Anna Shipman on Russell Davies’s Strategy Advice

My curation and re-prioritisation of the advice, as published by Anna Shipman:

  1. Strategy is clear, concise and catchy.
  2. Strategy identifies a handful of things we need to do.
  3. Strategy clarifies what we are not going to do.
  4. Strategy comes in multiple different versions: the slogan/tagline; the 30 second version, the 30 minute version, the full write-up and then, the communication: mugs, stickers, posters, etc.
  5. If you don’t have channels to discuss and manage strategy, set them up.
  6.  Strategy is not something to write in a quiet room on your own. Talk to people, listen to what they say, use their words, where possible.
  7. Don’t get too hung up on what the semantics of what is strategy, as opposed to principles, goals, objectives etc.

See also her notes on Richard Rumelt’s Good Strategy Bad Strategy.

Strategy in a nutshell

Strategy in a nutshell:

  • where are we now (diagnosis)
  • where are we going (desired outcomes)
  • what does success look like (vision)
  • how are we going to get there (plan)
  • how do we know we’ll have arrived (measures)

From Laurent Christoph on LinkedIn

Fascinating research on gender differences at work

Women volunteer more, are volunteered more and accept requests to volunteer more for tasks with low promotability.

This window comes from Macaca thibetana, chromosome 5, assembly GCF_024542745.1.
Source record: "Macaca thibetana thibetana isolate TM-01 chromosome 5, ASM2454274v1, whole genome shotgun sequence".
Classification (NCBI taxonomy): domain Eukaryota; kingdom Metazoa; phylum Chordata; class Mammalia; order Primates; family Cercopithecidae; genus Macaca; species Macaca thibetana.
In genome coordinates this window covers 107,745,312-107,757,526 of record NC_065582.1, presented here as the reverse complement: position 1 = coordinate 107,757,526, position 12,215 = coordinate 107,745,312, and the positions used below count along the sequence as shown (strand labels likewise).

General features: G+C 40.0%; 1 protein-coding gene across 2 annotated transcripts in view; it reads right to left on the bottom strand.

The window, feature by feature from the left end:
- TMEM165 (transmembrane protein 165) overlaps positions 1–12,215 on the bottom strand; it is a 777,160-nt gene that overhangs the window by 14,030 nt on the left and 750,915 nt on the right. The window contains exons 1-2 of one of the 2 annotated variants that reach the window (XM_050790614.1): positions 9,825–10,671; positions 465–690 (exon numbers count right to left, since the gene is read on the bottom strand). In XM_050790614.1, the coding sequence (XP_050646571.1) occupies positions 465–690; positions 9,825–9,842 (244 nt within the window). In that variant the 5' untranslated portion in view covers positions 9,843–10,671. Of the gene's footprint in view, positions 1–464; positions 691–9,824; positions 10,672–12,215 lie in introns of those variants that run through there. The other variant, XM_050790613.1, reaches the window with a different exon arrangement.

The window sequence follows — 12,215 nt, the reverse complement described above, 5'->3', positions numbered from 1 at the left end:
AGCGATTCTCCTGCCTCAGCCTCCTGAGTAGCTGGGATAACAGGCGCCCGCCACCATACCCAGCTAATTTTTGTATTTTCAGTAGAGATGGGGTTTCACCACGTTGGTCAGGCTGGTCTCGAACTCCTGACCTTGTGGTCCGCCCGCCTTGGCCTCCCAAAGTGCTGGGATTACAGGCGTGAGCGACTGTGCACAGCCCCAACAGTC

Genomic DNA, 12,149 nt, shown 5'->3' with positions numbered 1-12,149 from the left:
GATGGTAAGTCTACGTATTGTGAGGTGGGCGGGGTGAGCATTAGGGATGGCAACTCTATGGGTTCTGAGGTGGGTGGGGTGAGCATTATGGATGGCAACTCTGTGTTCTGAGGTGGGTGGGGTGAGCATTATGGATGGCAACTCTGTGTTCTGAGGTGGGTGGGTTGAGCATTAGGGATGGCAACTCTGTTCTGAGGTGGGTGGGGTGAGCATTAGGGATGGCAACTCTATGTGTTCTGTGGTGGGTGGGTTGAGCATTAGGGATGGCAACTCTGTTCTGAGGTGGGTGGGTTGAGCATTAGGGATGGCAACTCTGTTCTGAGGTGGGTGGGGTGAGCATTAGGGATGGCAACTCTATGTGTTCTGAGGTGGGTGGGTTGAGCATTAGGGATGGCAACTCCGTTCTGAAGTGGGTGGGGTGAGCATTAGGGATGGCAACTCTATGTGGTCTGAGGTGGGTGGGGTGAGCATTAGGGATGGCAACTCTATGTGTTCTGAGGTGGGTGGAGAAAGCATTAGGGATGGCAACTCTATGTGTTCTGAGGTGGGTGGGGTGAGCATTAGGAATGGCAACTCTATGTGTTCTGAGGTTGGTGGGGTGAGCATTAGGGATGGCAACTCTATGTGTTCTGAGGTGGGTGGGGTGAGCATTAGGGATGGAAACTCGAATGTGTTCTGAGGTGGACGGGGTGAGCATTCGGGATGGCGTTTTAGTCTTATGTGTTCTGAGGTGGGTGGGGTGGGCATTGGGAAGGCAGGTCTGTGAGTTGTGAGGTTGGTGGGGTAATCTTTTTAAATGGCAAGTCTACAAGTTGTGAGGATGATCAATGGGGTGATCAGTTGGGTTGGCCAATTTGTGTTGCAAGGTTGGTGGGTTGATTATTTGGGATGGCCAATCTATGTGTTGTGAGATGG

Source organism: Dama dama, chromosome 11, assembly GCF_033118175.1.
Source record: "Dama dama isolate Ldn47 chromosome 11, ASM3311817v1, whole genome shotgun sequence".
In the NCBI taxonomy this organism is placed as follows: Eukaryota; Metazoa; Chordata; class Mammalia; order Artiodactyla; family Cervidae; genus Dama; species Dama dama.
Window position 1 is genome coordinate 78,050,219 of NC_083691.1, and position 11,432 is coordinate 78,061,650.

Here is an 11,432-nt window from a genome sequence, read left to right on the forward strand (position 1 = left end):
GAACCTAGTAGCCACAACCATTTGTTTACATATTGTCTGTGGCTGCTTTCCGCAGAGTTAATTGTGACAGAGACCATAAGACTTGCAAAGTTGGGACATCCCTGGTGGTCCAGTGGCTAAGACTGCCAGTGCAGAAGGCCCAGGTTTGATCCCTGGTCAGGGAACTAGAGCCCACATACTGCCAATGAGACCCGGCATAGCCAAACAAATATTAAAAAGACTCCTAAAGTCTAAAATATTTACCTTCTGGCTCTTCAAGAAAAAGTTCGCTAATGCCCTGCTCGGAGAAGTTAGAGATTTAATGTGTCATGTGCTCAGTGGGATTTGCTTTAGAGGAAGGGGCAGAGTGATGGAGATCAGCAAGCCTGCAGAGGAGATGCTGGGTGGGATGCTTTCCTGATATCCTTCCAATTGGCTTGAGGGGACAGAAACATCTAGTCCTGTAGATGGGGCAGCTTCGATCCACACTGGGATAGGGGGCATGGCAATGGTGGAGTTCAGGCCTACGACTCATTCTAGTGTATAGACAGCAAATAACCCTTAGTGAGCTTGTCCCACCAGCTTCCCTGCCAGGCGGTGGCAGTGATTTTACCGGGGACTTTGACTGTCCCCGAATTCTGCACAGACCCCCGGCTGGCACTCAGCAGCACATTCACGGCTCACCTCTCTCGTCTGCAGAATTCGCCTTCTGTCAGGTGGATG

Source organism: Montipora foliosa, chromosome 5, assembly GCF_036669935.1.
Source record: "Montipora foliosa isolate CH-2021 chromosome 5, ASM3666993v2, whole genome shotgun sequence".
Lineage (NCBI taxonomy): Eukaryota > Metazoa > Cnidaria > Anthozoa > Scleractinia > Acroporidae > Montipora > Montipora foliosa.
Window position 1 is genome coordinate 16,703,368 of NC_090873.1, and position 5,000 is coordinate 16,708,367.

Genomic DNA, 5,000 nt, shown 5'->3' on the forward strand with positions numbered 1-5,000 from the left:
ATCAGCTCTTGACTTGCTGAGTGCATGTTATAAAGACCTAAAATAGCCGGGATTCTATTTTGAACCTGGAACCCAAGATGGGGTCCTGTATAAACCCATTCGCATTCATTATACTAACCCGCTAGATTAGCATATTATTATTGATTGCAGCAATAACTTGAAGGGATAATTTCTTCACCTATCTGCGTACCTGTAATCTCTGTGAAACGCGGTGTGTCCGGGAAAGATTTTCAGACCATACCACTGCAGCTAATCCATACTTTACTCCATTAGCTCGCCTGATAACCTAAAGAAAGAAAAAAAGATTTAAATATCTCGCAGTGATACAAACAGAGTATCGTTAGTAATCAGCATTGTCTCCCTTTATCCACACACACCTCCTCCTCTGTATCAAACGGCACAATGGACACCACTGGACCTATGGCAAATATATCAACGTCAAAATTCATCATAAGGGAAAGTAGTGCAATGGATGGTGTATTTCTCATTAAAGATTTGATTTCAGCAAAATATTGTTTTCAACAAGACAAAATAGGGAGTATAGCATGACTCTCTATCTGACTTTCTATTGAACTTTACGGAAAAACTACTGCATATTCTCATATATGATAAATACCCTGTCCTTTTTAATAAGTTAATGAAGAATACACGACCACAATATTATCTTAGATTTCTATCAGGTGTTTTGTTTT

Linda Babcock, Maria P. Recalde, Lise Vesterlund, and Laurie Weingart 2017 Gender Differences in Accepting and Receiving Requests for Tasks with Low Promotability. American Economic Review 2017, 107(3): 714–747

 

In the Beginning …

… was Tom Critchlow.  Reflections from the River is largely down to you, Tom, so a big thank-you for that.

It was Tom’s blog post on small b blogging that got me thinking. His advice is to write about the ideas that will be appreciated by the networks you are a part of. Don’t chase the big audience, don’t count the likes or the claps or the shares. That’s big-b blogging. Small-b blogging is ‘a virtuous cycle of making interesting connections while also being a way to clarify and strengthen my own ideas’.

Tom cites Venkatesh Rao’s calculus of grit which advises releasing work often, referencing your own work and reworking the same ideas again and again. To this, Tom adds that you should make your ideas addressable (so you can link to them by URL), gather them together in a single archive (rather than having them spread across multiple publications and domains) and make them memorable (in your own distinctive style).

Onwards!